Importantly, the SR Soundboard metaphor highlights that the conditions in which feedback is offered can vary as an individual feedback encounter unfolds over time. Low receptivity/high resistance is a trainee-dependent factor. For example, among medical students, less experienced trainees tend to value positive feedback more highly than constructive feedback, while more experienced trainees tend to value constructive feedback more highly than positive feedback.6 The extent of resistance may also vary as a consequence of context, even if the actual feedback being provided is similar across two contexts. Likewise, the overall complexity and, ultimately, the success of the feedback situation can vary independent of the level of trainee receptivity, due to differences in the level of skill the educator brings to the situation. We believe this model will allow educators to identify these conditions more precisely, especially as they unfold during the feedback session and, therefore, increase the likelihood that the feedback encounter will be successful, particularly when interacting with highly resistant trainees or for high-stakes issues.
We introduced the SR Soundboard to educators from across the health professions, in three different sessions using professional actors to portray trainees in a simulated feedback scenario in which the feedback complexity varied as a function of trainee receptivity (see Figure 2). After each simulated conversation, we debriefed by reviewing the maps to identify places where the conversation might have gone differently, and where it went particularly well.
The simulated scenario involved a scholarly writing project (e.g., class assignment or clinical note) that was not well written and bordered on plagiarism (e.g., cutting and pasting); however, the situation is “low stakes,” because it is occurring early in the course/semester/rotation. A “low resistance” student (Scenario 1a) may be one who is very receptive to receiving feedback and wants to be a better writer, but doesn’t know where to start or how to improve. This student is open to resources the mentor can provide. This is an ideal combination of a low stakes’ situation, low trainee resistance, and high mentor skill; thus, a successful feedback encounter is likely. Conversely, if the mentor skill is low, the mentor may be frustrated that this trainee lacks basic writing skills or ethics and may feel that it will not be possible or is not their role to mentor this trainee on basic skills that should have be acquired by this point in the program. In this case, although the stakes of the feedback situation and the trainee receptivity have not changed, a successful outcome may be less likely. Similarly, one can envision this same scenario of the “low stakes” writing project, yet the trainee resistance to feedback is high (Scenario 1b); the trainee thinks they are a great writer, has always received excellent grades/remarks on their writing, and feels as though their writing is acceptable and not plagiarism. In this case, the mentor may be concerned about the seriousness of the problem, but realizes that the feedback situation is more complex, as they must first must direct the feedback to increasing the trainee’s self-assessment capabilities and understanding of the problem from the standpoint of ethics and writing skills. Only after the trainee has a more realistic assessment regarding their writing skills and an appreciation of the ethical aspects of their actions, can the feedback turn to improving writing skills. Alternatively, if the mentor brings a low level of skill to the scenario, they may be frustrated with the trainee’s lack of self-awareness and inability to take responsibility for unacceptable work. In this case of high trainee resistance and low mentor skill, a successful feedback encounter may be less likely.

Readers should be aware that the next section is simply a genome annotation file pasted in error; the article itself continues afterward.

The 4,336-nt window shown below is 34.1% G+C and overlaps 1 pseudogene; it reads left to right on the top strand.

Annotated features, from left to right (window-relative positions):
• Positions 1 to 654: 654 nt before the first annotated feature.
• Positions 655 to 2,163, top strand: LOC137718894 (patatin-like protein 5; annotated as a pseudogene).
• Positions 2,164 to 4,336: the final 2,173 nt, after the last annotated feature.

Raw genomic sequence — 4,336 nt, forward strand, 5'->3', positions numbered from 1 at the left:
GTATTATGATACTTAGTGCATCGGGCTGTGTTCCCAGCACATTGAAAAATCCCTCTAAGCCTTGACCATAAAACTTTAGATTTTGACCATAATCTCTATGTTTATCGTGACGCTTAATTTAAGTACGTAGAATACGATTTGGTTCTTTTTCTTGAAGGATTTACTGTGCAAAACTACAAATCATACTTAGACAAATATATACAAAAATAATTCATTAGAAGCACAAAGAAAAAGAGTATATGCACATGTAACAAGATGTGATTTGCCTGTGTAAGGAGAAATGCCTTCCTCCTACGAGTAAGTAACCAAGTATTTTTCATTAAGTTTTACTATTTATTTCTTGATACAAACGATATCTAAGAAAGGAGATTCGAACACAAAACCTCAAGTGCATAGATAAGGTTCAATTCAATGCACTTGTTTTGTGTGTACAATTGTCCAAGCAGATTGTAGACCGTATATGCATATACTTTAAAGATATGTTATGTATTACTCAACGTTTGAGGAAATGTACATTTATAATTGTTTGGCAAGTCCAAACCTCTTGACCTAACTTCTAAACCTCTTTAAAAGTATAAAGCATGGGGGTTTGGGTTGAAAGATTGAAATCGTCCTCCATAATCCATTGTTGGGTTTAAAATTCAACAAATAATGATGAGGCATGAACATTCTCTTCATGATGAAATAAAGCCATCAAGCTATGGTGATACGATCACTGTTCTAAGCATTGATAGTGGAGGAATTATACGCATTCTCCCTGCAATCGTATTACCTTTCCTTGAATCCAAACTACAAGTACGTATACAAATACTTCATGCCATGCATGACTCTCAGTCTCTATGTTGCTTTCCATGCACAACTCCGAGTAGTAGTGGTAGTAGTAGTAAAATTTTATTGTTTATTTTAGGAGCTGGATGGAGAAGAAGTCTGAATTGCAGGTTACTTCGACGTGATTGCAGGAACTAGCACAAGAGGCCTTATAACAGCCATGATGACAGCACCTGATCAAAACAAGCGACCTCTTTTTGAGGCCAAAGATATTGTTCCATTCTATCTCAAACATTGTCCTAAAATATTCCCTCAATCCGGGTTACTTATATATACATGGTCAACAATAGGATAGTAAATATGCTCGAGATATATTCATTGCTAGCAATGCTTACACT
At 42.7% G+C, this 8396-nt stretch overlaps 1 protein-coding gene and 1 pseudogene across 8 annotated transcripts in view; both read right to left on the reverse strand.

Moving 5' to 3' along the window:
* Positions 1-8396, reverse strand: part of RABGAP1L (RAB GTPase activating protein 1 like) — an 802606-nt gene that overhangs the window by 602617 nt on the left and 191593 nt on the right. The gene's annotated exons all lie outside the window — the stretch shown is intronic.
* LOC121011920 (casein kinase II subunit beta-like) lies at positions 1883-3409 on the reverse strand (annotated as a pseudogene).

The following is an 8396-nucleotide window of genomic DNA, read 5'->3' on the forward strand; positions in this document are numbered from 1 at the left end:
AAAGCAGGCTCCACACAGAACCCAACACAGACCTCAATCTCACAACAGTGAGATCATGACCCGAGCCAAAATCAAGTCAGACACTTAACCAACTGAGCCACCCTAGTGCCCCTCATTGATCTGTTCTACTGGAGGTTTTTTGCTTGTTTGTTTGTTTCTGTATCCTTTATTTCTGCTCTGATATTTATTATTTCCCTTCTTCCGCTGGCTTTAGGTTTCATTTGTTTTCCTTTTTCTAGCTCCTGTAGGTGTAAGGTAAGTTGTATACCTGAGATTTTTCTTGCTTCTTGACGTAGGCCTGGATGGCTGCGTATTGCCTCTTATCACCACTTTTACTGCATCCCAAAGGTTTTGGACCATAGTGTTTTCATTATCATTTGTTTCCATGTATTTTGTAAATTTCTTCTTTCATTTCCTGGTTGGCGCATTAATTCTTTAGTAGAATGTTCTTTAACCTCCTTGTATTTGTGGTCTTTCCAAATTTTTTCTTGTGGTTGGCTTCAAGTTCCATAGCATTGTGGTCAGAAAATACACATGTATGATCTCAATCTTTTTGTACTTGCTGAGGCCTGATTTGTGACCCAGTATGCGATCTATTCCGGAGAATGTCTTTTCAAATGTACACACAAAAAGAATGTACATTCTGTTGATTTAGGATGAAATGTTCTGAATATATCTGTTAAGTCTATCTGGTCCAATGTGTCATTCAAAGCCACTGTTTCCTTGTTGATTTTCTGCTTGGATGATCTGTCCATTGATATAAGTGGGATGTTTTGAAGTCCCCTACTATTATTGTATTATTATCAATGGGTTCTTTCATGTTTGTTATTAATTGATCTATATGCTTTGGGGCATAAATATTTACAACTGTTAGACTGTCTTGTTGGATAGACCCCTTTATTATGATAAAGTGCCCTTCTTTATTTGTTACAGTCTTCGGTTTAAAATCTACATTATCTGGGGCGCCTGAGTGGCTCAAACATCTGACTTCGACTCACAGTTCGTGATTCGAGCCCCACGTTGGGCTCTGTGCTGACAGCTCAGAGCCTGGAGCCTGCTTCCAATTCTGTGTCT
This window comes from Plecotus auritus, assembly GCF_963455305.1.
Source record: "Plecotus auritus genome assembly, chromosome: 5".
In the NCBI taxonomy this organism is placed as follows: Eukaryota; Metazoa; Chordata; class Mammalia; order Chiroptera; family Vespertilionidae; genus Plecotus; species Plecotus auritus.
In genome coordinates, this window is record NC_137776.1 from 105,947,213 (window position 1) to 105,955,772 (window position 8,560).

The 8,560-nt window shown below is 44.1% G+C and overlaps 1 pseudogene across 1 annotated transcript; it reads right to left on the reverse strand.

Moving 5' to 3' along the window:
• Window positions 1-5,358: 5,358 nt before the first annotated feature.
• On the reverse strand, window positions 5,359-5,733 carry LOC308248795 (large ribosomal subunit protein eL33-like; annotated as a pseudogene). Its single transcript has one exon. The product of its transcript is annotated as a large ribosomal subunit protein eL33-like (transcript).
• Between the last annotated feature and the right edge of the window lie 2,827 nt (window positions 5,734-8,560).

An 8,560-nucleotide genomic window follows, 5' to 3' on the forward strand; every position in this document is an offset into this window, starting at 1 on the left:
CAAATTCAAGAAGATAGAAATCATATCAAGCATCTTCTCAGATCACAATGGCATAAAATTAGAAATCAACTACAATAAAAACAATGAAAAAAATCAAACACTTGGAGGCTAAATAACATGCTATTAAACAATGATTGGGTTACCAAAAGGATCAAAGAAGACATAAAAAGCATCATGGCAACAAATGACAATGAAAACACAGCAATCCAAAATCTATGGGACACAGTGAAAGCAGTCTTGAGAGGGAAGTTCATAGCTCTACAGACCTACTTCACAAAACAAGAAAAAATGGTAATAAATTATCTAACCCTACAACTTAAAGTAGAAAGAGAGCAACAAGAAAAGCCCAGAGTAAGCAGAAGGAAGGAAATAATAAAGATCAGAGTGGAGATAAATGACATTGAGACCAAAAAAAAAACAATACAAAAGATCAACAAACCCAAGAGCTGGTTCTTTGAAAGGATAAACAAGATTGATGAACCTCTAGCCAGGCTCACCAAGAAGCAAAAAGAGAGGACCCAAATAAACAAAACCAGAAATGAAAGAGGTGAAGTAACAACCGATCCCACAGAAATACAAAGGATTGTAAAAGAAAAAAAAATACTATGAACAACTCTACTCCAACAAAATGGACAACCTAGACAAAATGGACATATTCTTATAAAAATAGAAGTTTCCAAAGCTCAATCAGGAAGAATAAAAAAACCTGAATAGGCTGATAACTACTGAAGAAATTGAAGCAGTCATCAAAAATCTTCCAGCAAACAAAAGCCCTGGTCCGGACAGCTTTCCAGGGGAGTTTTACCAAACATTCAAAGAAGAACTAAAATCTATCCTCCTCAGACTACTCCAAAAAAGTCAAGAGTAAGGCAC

Results and Discussion
We piloted the SRM Soundboard in three workshops with faculty from across the health professions, using professional actors to portray trainees in the scenarios described above, but with no scripted dialogue or determined outcome (see Figure 3). After two of the three sessions, we obtained written feedback from participants in a post-session evaluation that indicated that the visualization of the encounter provided by this SR Soundboard is highly useful in understanding the progression and transition points in a feedback encounter. Based on this feedback, we conclude that the SR Soundboard is a useful metaphor to objectively capture the major factors that contribute to the mix of a educator-trainee feedback encounter.
The SR Soundboard may be used to capture an individual feedback encounter or to capture feedback encounters over time. This approach allows educators from multiple health science disciplines to track personal and professional development competency domains related to feedback across the dimensions of significance of the issue (i.e., low to high stakes), trainee receptivity, and situational complexity in order to determine the corresponding level of educator skill required to deliver effective feedback. Feedback from our session participants indicates that the visualization of a feedback session that is offered by this model is highly useful. Research is needed to determine the feasibility of adopting these tools among academic educators and community educators.
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Return to Table of Contents:A Soundboard Approach to Facilitate Effective Feedback to Health Professions Trainees by Timothy W. Farrell, MD, AGSF, Gretchen Case, PhD, MA, Sue Cantarini, DNP, RN, CHSE, Maija Holsti, MD, MPH, Harriet W. Hopf, MD, Janet Iwasa, PhD & Kristen A. Keefe, PhD